In the worst case, the state may give some subsidies to the colleges and corporations that oppose us, making it marginally easier for them to employ the types of censorship they would have employed even in the absence of government funding. More likely, though, the state will simply step aside and let us fight amongst ourselves. Though libertarians live for fine, hairsplitting distinctions, the actual censors do not care exactly who is doing the censoring so long as the targeted views get silenced. If censorship can be outsourced to the private sector, then, from a lazy bureaucrat’s perspective, that’s just one thing less to worry about.
Then again, in the best case, the state may actually be our friend. The Trump administration would likely prefer us to the puritanical scolds who used the same social shaming and economic boycott tactics to push him into conforming with the leftist hive. And even the administrations that follow Trump will still have the First Amendment to contend with. This, combined with the fact that the state gets its tax money regardless of what the taxpayers think of it, means that it will be generally immune to economic pressure in ways a private business would not. When NPI came to Washington, the private Hamilton restaurant immediately canceled a dinner contract when antifa turned up the pressure. But the federal Ronald Reagan Building, constrained by the First Amendment and immune from market pressure, kept its bargain and allowed the conference to stay.
In the face of these new threats, the idea that Twitter or Google can do whatever it wants because it is a private company is increasingly meaningless. Sure, the idea accords with traditional notions of property rights. But who cares? If libertarian property rights empower the people who seek to destroy western White civilization by flooding it with alien cultures, while the dwindling remnants of the West dissipate their last hours with Snapchat, Porn Hub, and dildos, then why bother defending it?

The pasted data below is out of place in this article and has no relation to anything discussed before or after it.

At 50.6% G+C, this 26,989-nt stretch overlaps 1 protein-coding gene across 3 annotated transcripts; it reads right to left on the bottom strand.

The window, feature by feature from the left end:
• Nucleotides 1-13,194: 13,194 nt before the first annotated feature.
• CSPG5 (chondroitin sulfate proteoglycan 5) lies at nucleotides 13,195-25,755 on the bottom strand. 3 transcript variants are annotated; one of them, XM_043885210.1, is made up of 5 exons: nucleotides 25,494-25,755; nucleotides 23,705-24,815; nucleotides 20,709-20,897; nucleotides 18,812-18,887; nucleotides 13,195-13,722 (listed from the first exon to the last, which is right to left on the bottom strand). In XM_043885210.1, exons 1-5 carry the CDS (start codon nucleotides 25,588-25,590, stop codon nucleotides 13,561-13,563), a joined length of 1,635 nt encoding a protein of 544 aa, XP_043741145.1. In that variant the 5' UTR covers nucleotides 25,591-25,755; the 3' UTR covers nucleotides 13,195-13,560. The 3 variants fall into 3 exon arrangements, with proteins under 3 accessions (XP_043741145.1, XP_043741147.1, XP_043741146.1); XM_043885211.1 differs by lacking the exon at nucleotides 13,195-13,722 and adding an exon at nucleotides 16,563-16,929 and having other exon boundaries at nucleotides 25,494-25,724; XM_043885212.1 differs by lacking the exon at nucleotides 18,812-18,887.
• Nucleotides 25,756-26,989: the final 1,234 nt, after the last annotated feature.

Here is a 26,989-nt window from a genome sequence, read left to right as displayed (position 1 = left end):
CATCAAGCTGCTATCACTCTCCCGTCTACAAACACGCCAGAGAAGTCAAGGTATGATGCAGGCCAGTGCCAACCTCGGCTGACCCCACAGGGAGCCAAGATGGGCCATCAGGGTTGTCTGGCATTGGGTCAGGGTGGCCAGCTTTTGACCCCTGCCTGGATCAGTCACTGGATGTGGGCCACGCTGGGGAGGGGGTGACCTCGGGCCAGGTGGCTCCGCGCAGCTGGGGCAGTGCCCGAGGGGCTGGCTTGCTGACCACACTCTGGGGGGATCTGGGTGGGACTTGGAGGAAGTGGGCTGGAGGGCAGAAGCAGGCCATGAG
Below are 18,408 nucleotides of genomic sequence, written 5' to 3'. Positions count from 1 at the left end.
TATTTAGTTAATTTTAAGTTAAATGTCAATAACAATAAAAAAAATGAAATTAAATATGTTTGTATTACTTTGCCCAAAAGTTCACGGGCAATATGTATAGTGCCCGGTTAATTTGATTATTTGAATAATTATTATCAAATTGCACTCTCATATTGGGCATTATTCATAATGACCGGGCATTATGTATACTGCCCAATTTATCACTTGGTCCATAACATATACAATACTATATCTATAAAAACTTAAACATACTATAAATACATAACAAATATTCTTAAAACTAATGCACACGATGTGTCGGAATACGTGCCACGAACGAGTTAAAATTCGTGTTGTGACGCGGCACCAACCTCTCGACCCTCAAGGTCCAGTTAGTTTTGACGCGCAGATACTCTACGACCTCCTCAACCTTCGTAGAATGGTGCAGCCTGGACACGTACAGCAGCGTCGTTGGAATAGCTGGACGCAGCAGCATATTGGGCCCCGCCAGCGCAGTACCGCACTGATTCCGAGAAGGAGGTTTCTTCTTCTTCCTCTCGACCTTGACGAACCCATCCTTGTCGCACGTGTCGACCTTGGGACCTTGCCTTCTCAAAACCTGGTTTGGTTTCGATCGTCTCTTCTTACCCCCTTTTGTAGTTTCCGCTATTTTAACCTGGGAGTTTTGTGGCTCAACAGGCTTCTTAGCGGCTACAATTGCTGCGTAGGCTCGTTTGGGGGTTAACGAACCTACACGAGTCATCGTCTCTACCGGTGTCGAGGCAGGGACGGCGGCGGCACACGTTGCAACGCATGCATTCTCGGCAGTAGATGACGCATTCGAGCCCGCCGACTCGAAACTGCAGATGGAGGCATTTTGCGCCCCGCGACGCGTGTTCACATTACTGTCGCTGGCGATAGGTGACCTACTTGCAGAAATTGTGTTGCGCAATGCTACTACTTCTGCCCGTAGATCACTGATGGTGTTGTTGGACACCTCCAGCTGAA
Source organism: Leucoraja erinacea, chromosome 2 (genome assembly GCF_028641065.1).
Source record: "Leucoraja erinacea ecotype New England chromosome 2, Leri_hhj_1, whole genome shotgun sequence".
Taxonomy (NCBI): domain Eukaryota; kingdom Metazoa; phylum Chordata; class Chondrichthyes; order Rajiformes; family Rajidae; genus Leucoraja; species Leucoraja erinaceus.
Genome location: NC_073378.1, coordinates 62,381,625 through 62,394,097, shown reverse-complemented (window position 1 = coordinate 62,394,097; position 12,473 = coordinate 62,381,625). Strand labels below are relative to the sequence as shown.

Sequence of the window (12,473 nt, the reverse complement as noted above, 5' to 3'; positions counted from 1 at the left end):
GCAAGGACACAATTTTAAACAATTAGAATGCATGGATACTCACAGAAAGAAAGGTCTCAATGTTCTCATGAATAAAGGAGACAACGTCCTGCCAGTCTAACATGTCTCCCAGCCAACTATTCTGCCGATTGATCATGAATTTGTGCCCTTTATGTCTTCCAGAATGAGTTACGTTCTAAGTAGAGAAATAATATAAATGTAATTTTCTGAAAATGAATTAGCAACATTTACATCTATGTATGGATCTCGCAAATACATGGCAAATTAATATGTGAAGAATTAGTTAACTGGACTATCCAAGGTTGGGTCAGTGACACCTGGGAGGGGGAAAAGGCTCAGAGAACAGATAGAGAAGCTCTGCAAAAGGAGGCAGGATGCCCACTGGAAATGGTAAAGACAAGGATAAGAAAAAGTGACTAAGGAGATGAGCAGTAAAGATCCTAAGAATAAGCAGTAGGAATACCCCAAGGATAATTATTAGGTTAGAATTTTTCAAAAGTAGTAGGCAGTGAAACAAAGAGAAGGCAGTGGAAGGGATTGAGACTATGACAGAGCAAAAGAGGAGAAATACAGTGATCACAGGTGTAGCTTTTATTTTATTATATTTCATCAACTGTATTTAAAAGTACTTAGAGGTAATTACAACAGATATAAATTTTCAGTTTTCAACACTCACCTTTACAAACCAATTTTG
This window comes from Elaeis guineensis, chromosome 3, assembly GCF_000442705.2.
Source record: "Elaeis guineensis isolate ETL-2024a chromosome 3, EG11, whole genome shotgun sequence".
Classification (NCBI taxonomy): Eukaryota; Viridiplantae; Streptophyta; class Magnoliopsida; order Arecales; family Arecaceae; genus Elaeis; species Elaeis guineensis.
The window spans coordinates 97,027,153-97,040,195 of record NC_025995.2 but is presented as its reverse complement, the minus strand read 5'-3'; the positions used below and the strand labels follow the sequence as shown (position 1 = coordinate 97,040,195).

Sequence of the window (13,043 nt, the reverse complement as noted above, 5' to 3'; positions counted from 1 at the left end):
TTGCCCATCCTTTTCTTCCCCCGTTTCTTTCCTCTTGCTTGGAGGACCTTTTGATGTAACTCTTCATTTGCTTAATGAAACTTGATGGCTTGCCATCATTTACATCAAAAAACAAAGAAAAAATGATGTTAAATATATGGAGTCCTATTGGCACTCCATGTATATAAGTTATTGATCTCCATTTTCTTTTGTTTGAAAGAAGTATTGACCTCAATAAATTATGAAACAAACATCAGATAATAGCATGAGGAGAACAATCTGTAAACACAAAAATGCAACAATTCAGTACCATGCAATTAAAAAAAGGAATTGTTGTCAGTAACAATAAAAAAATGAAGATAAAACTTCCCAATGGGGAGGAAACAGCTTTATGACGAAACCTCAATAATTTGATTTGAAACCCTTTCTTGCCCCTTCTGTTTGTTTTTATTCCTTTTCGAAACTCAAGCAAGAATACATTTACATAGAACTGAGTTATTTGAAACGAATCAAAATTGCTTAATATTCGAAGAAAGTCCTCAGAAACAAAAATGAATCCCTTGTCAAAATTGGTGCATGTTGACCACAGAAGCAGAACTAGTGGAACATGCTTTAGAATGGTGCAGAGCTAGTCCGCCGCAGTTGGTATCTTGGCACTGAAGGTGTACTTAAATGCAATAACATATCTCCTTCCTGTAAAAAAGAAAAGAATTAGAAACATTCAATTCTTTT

The Right must fight the battles that actually exist. In 2016, everyone attacking free speech does so for the exclusive benefit of the Left. They want to silence us because they understand that if people are free to speak their minds, the Left will be exposed for the pretentious charlatans that they are. So if we want to save the West, we must first break down the barriers that make even discussing our goals prohibitively dangerous.
As we do so, we must remember that this battle has nothing to do with legalistic niceties like property rights or the NAP. Rather, it is a proxy fight in the most important issue of our time: whether the people who, as inventors of electricity, literally gave the world light, will survive. The Left understands this, which is why they fight so hard. So does the alt-right, which happily responds to Twitter purges with the full realization that leftist censorship is always evil and wrong, regardless of the process through which it is imposed.
Meanwhile, the rest of the Right—the libertarians, cuckservatives, paleocons, mainstreamers, and party loyalists—will have to choose. They can join us in the fight against left-wing thought control and help create a more livable society for themselves and their families. If they do, we should forgive them their past mistakes.
Or they can decide to cling to old dogmas that disempower them for the benefit of their enemies. In so doing, irrelevance is their only hope. If they help our enemies win, they will only end up as junior partners to a left-wing monolith—propped up by Third World immigrants—that will never leave them alone and will never stop hating them. On the other hand, if, God willing, the Right can take our country back from the managerial class who have ruined things for so long, then they will join their intellectual peers Jeb Bush, Glenn Beck, and Evan McMullin in the trash heap of pompous cowards irrelevant to the events transpiring around them. In other words: the moral equivalents of a man who debated metaphysics while his family died in a house fire.